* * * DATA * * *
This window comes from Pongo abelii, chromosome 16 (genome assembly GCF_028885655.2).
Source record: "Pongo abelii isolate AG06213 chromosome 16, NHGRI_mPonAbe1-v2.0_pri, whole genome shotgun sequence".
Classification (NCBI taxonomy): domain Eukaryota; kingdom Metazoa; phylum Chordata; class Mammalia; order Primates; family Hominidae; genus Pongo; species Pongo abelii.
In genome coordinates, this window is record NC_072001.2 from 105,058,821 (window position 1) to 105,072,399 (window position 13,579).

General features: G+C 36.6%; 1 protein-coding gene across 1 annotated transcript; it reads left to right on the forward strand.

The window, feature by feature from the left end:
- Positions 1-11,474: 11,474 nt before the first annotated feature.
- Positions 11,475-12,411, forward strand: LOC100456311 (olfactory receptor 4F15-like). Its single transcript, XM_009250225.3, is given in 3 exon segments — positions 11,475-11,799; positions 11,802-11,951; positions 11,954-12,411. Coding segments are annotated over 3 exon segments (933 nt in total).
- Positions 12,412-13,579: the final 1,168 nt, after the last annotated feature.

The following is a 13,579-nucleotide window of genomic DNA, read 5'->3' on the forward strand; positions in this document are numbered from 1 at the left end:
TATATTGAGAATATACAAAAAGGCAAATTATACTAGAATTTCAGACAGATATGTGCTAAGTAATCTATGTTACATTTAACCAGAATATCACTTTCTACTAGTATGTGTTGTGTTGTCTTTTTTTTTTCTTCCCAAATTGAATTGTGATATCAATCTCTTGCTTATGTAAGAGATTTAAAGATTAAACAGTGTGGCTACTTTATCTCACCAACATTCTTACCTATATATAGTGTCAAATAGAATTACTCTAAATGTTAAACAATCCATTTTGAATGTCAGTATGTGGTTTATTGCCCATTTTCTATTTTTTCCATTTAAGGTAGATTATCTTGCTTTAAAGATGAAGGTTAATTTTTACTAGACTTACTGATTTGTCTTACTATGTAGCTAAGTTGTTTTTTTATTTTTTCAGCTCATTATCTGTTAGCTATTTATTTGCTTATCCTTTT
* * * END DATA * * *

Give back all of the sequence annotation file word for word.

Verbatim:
This window comes from Pongo abelii, chromosome 16 (genome assembly GCF_028885655.2).
Source record: "Pongo abelii isolate AG06213 chromosome 16, NHGRI_mPonAbe1-v2.0_pri, whole genome shotgun sequence".
Classification (NCBI taxonomy): domain Eukaryota; kingdom Metazoa; phylum Chordata; class Mammalia; order Primates; family Hominidae; genus Pongo; species Pongo abelii.
In genome coordinates, this window is record NC_072001.2 from 105,058,821 (window position 1) to 105,072,399 (window position 13,579).

General features: G+C 36.6%; 1 protein-coding gene across 1 annotated transcript; it reads left to right on the forward strand.

The window, feature by feature from the left end:
- Positions 1-11,474: 11,474 nt before the first annotated feature.
- Positions 11,475-12,411, forward strand: LOC100456311 (olfactory receptor 4F15-like). Its single transcript, XM_009250225.3, is given in 3 exon segments — positions 11,475-11,799; positions 11,802-11,951; positions 11,954-12,411. Coding segments are annotated over 3 exon segments (933 nt in total).
- Positions 12,412-13,579: the final 1,168 nt, after the last annotated feature.

The following is a 13,579-nucleotide window of genomic DNA, read 5'->3' on the forward strand; positions in this document are numbered from 1 at the left end:
TATATTGAGAATATACAAAAAGGCAAATTATACTAGAATTTCAGACAGATATGTGCTAAGTAATCTATGTTACATTTAACCAGAATATCACTTTCTACTAGTATGTGTTGTGTTGTCTTTTTTTTTTCTTCCCAAATTGAATTGTGATATCAATCTCTTGCTTATGTAAGAGATTTAAAGATTAAACAGTGTGGCTACTTTATCTCACCAACATTCTTACCTATATATAGTGTCAAATAGAATTACTCTAAATGTTAAACAATCCATTTTGAATGTCAGTATGTGGTTTATTGCCCATTTTCTATTTTTTCCATTTAAGGTAGATTATCTTGCTTTAAAGATGAAGGTTAATTTTTACTAGACTTACTGATTTGTCTTACTATGTAGCTAAGTTGTTTTTTTATTTTTTCAGCTCATTATCTGTTAGCTATTTATTTGCTTATCCTTTT